Do energy drinks pose a risk to the unborn? Do tango dancers process music differently than non-dancers? Is social entrepreneurship the new philanthropy?
These and dozens of other fascinating questions were the subject of research on display at this years' Spring Symposium at Saint Mary's College.
Nearly 30 student researchers presented their work in the poster sessions on May 4 and took turns explaining their work to the crowd of students and faculty members in the Soda Center.
Studies of Energy Drinks, Dancers' Brains, Philanthropy
Among the many fascinating presentations were these:
Wayne Doyle worked with Professor Vidya Chandrasekaran in the second year of a continuing study of the cellular effects of energy drinks. He injected 5-Hour Energy into chick embryos and found that the embryos had shorter bodies and legs and longer beaks than normal embryos. In another experiment, they injected Monster Nitrous energy drink and found evidence of fibrosis, which is an indicator of kidney disease. Doyle said that although other researchers have studied the effects of energy drinks, the Saint Mary's study is the only one to look at the effects of the high-powered drinks on embryos.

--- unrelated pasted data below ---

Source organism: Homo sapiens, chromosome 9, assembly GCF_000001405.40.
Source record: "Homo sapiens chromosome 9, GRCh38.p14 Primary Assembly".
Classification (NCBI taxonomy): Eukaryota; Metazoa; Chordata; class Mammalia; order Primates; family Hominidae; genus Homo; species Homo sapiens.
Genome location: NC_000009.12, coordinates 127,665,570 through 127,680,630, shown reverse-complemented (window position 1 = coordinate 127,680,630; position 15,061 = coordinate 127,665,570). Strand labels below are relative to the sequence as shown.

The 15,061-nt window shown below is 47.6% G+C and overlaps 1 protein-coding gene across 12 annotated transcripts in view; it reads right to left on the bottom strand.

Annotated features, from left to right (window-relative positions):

Constanza de Dios and Nicholas Wan hooked up tango dancers to EKGs and found that the dancers had a unique way of mentally processing music that nondancers didn't share. The effects were evident even when the dancers were just sitting and listening to music. The study was supervised by Professors Mari-Ann Rosario and Hiroko Nakano.
Vanessa Strachan worked with Professor Norman Bedford to research the relatively new phenomenon of social entrepreneurship -- often summed up as doing well financially by doing good for the world -- and made a case for it as "the New Philanthropy." She studied the business model of Tom's shoes, which pioneered a "one-for-one" program that gives away a pair of shoes to a child in a third-world country for every pair of shoes it sells. Then she compared it to a Skechers knockoff called BOBs. The researchers found that consumers were wary of the knockoff; to the philanthropically-minded, it seems, authenticity counts.
Personal Branding, Judicial Activism and More
Other research projects included a presentation on Me 2.0, the value of personal branding and one on judicial activism; two studies of the enzyme known as thimet digopeptidase; a study of the genetics of vitis vinifera, also known as the grape vine; a look at how the religious movement called the Great Awakening influenced Louisa May Alcott's "Little Women"; a study of the first Lasallian schools in Italy; and research on the super-competitive Asian parenting style known as the "Tiger Mom."
A week later, on May 12, anthropology students presented their research on topics ranging from expectations of first-generation college students and attitudes about Saint Mary's Catholic affiliation to a study of women and tattoos and one entitled "Don't Come Back Fat: Deconstructing the Freshman Fifteen."
View a complete list of the Spring Symposium presentations.